- What other teams do we need to do our work or that are impacted by our decisions?
With any ways of doing, it’s not about creating systems where we follow the exact process of an operating rhythm, action meeting or any other structure. It’s not about doing it right. It’s about creating the conditions for us to constantly optimize and do our best work together. It’s about using our agency rather than complaining, gossiping, or waiting to be told. It’s about disrupting what we’ve always done because we can do better. It’s about learning to be generous, curious, and have conversations about how our systems can serve us better. And it’s being thoughtful about what’s really here for us to face as humans and as teams.
Choosing to be Warriors
“A warrior accepts that we can never know what will happen to us next. We can try to control the uncontrollable by looking for security and predictability, always hoping to be comfortable and safe. But the truth is that we can never avoid uncertainty. This not-knowing is part of the adventure.”
— Pema Chödrön
We need to invest in both ways of being and ways of doing because these ways of working are required to navigate uncertainty, complexity, and become the best versions of ourselves as humans.
And that is what’s required to become the best version of ourselves as organizations.
What if the underwhelming ways in which we work together were no longer a convention we just accepted? What if we didn’t just cope or get by? What if work was a vehicle for becoming all of who we are as humans? What if doing just that built the companies — and the world — of our dreams?
What if we chose to risk trusting ourselves and each other? And what if when we’re in the not-knowing, the groundlessness — the discomfort — we learned to trust we’re going to be OK because we’re right where we belong?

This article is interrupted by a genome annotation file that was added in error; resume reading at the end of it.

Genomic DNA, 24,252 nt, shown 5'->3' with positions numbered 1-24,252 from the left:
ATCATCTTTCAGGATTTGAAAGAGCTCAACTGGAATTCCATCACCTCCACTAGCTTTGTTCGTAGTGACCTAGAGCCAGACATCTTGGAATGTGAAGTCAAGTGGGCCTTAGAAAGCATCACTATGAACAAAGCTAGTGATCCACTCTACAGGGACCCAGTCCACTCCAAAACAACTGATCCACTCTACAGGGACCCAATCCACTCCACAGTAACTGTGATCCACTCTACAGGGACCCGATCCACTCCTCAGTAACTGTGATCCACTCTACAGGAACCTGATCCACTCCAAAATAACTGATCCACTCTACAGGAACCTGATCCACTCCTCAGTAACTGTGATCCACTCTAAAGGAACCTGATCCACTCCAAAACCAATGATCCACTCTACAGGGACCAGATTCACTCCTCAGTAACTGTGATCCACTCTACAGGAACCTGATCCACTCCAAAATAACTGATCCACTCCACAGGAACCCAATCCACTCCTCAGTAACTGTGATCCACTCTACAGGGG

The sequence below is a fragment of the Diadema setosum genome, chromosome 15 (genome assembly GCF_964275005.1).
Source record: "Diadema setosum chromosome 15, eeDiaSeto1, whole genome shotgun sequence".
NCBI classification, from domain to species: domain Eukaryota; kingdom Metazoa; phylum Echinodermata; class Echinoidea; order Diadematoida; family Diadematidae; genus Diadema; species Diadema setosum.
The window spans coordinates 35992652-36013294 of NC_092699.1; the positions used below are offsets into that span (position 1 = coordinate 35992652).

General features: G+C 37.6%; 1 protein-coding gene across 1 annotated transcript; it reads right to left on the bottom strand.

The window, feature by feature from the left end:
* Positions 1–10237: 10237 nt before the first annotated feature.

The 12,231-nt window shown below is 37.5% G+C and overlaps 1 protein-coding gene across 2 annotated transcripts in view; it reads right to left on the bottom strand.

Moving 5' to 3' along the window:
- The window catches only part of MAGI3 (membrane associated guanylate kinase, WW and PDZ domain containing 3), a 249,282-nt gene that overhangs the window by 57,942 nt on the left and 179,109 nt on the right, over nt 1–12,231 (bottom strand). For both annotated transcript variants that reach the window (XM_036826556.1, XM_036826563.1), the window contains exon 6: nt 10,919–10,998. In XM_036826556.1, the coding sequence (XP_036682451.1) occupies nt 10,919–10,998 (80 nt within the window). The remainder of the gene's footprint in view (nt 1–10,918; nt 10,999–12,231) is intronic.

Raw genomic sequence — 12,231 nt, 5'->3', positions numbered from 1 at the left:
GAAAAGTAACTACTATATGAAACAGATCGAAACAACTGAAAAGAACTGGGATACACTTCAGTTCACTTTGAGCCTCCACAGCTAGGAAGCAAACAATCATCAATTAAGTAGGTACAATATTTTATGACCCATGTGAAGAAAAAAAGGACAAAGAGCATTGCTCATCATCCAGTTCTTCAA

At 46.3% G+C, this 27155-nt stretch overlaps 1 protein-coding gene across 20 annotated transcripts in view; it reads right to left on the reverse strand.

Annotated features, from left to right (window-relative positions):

Suffering is Optional
In the poem The Guest House, Rumi offers a lens for life that has supported me in my journey with uncertainty. He offers a view that everything on our journey is a guest — a teacher — who brings hidden gifts. These gifts are most generous when they come in the form of unexpected and often unwanted visitors like violent sorrow, dark thought, shame, malice, difficulty, and torment.
If we can see our lives as adventures where everything we’re faced with — especially the hard stuff — is an opportunity to grow, we can learn to “be grateful for whoever comes, because each has been sent as a guide from beyond.”
The uncertainty I’ve navigated in my life has been challenging, to say the least. At first, when I didn’t have the tools, it had me questioning everything. I felt overwhelming fear, loneliness, and hopelessness. I felt as though I had no control or choice. I doubted and sometimes hated myself. I was overly judgemental and hard on others. I thought uncertainty was the cause of all the pain and struggle I chose to walk through in the last many years of my adulthood.